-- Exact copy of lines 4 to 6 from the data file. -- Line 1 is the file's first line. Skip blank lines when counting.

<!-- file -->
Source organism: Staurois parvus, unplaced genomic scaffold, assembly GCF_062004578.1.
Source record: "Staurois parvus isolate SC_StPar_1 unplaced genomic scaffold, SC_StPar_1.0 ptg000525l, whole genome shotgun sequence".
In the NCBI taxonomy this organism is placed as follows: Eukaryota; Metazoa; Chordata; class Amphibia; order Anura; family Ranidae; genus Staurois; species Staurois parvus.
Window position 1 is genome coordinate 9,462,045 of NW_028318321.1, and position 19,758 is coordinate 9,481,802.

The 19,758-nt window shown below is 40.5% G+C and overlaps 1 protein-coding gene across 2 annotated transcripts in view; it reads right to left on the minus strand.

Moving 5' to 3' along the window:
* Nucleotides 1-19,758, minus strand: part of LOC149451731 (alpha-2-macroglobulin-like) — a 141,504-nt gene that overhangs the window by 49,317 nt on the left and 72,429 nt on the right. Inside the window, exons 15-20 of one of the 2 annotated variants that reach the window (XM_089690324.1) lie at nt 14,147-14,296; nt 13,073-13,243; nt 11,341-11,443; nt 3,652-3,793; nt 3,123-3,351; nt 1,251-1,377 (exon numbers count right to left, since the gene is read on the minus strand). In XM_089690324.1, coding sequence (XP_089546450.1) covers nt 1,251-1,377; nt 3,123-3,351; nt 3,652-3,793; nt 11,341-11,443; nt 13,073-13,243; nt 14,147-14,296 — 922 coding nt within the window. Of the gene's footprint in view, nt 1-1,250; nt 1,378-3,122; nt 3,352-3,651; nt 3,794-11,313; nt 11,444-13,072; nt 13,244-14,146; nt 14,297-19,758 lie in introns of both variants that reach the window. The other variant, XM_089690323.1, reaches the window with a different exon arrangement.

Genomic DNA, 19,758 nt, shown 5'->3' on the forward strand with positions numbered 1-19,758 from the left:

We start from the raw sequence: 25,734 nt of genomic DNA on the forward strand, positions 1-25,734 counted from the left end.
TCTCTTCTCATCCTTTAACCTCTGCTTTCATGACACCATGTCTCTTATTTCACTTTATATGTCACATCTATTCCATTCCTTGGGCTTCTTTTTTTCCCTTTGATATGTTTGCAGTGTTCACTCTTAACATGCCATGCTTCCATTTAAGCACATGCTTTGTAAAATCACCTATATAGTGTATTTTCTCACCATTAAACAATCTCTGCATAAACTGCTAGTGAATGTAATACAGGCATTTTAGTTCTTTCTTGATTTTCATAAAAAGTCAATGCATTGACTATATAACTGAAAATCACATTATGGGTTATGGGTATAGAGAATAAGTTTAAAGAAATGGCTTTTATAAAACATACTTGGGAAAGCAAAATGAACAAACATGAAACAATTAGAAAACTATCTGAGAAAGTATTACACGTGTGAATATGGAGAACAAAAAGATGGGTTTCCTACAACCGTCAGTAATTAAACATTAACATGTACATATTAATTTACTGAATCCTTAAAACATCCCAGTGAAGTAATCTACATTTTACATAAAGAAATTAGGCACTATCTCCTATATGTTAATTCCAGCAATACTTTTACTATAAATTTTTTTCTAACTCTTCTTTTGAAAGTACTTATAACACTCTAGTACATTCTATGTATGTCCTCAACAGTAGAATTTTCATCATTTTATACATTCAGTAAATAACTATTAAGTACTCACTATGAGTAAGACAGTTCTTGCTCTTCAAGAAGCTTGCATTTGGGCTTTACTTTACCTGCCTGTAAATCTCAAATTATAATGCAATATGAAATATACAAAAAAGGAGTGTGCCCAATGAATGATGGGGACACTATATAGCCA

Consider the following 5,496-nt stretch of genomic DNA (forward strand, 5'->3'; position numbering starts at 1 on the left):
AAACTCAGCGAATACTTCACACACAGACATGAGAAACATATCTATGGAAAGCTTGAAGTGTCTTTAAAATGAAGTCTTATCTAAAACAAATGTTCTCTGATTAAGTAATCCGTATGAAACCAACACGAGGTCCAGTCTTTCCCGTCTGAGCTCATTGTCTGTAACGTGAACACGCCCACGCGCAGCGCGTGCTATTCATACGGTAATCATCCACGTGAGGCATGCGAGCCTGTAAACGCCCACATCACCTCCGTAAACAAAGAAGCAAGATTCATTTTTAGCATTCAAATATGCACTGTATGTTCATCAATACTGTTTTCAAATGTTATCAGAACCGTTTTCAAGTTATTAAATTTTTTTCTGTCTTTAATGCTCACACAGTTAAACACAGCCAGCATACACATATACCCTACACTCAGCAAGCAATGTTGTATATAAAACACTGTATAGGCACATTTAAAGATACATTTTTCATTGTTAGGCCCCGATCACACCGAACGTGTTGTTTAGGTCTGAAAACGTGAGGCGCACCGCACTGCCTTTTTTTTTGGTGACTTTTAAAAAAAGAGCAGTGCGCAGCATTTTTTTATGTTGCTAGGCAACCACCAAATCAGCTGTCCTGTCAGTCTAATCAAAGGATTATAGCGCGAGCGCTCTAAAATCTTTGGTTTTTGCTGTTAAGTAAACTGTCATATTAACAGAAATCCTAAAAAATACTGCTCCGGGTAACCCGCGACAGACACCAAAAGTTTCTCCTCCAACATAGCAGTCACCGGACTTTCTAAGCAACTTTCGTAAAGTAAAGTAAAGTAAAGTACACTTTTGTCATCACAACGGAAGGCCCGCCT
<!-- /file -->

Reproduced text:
Window position 1 is genome coordinate 9,462,045 of NW_028318321.1, and position 19,758 is coordinate 9,481,802.

The 19,758-nt window shown below is 40.5% G+C and overlaps 1 protein-coding gene across 2 annotated transcripts in view; it reads right to left on the minus strand.

Moving 5' to 3' along the window: